DXCC Millennium Award certificat The new DXCC Millennium Award certificate.


West Central Florida, the newest section in the ARRL fold, formally launches operations with an inauguration ceremony Saturday, January 15. A ribbon-cutting is set for 10 AM in the Robarts Arena Downs Building during the Sarasota Hamfest. ARRL First Vice President Steve Mendelsohn, W2ML, will preside over the ceremony and turn over the reins to new Section Manager Dave Armbrust, AE4MR, of Sarasota and his cabinet.

The new section--the 71st--includes Charlotte, DeSoto, Hardee, Highlands, Hillsborough, Manatee, Pinellas, Polk and Sarasota counties. A proposal to create the West Central Florida Section won overwhelming approval from the nearly 1900 ARRL members late last year.

To celebrate the inauguration of the latest ARRL section, the West Central Florida section will sponsor "WCF-First Contact" starting Saturday, January 15, and continuing daily 8 AM until midnight Eastern on Sunday, January 23, from each of the nine WCF counties. The special event will use the call sign W4C.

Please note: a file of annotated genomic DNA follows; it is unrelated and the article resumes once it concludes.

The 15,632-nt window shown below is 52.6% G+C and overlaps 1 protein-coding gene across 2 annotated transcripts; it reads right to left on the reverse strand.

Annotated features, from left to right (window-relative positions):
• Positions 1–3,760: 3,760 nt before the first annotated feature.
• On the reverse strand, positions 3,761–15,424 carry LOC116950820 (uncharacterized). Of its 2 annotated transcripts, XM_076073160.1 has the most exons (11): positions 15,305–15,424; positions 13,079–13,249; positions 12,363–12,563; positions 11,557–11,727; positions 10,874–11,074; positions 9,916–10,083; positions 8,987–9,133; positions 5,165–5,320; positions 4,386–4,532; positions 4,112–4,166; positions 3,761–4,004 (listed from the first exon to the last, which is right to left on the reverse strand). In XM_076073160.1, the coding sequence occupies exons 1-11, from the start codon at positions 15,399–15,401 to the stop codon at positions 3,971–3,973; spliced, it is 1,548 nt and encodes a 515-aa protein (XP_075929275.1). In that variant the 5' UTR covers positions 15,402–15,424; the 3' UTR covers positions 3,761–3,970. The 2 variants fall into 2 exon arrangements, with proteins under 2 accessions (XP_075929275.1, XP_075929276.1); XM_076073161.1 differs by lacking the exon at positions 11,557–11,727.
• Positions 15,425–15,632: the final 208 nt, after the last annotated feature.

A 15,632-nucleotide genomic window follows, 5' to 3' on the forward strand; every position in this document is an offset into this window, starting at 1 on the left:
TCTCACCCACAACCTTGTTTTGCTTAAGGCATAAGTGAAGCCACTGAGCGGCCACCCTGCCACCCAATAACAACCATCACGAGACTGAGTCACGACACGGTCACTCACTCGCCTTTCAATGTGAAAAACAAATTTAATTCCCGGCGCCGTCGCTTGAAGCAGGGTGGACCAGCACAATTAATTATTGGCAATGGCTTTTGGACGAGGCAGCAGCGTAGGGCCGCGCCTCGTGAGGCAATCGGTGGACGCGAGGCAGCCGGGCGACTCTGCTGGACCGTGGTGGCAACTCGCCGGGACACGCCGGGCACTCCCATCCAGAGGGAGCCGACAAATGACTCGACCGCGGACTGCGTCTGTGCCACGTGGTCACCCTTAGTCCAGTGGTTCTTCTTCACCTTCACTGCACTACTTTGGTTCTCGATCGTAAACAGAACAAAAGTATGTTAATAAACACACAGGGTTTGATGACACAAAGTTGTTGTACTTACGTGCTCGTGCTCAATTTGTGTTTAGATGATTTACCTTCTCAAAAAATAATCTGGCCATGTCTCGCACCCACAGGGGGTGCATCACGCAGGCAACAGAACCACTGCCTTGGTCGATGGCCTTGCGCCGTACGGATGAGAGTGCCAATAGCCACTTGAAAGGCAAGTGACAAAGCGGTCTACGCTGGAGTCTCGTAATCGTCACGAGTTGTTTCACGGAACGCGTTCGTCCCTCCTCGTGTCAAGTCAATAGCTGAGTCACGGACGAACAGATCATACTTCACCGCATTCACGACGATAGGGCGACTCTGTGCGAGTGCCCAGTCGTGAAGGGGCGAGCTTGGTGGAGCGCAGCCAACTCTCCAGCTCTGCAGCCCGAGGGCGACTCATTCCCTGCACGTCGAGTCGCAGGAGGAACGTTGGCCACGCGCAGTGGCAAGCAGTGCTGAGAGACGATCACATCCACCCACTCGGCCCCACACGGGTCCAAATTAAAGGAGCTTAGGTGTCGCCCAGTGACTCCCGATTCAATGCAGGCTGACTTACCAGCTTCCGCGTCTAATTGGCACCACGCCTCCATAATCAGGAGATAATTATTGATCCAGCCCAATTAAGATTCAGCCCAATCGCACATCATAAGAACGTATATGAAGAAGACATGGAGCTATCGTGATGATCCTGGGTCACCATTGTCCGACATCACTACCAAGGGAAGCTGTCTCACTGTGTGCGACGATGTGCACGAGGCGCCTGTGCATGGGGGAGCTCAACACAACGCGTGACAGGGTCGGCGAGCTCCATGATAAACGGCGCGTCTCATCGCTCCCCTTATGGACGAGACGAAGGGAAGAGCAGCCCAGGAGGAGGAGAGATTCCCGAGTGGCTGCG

Frequencies include 7.271, 14.271 and 28.371 MHz for SSB, and on or around 14.031 and 28.131 for CW. Stations in or near the West Central Florida Section will also be able to participate in the special event through designated 2-meter, 220 MHz and 440 MHz repeaters. For some counties APRS contacts also will be allowed.

Armbrust says WCF-First Contact will also be a very public event. "We plan on operating in a number of very high-visibility venues, including the Sarasota Hamfest on Inaugural Day, the Tampa Museum of Science and Industry on January 16, and the Bay Pines Veterans Hospital in St Petersburg on January 23."

Details are posted on the section's Web site, All hams participating in the special event will be eligible to receive a WCF-First Contact certificate, with endorsements for each county worked and for sending an NTS message to the new SM or SEC, Paul Toth, K2SEC.--from West Central Florida Section news releases


Propagation pundit Tad Cook, K7VVV, Seattle, Washington, reports: Sunspot activity and solar flux were up during the past week. Average solar flux rose over 30 points to 163.8, and the average daily sunspot number was up more than 50 points to 136.6 compared to the previous week.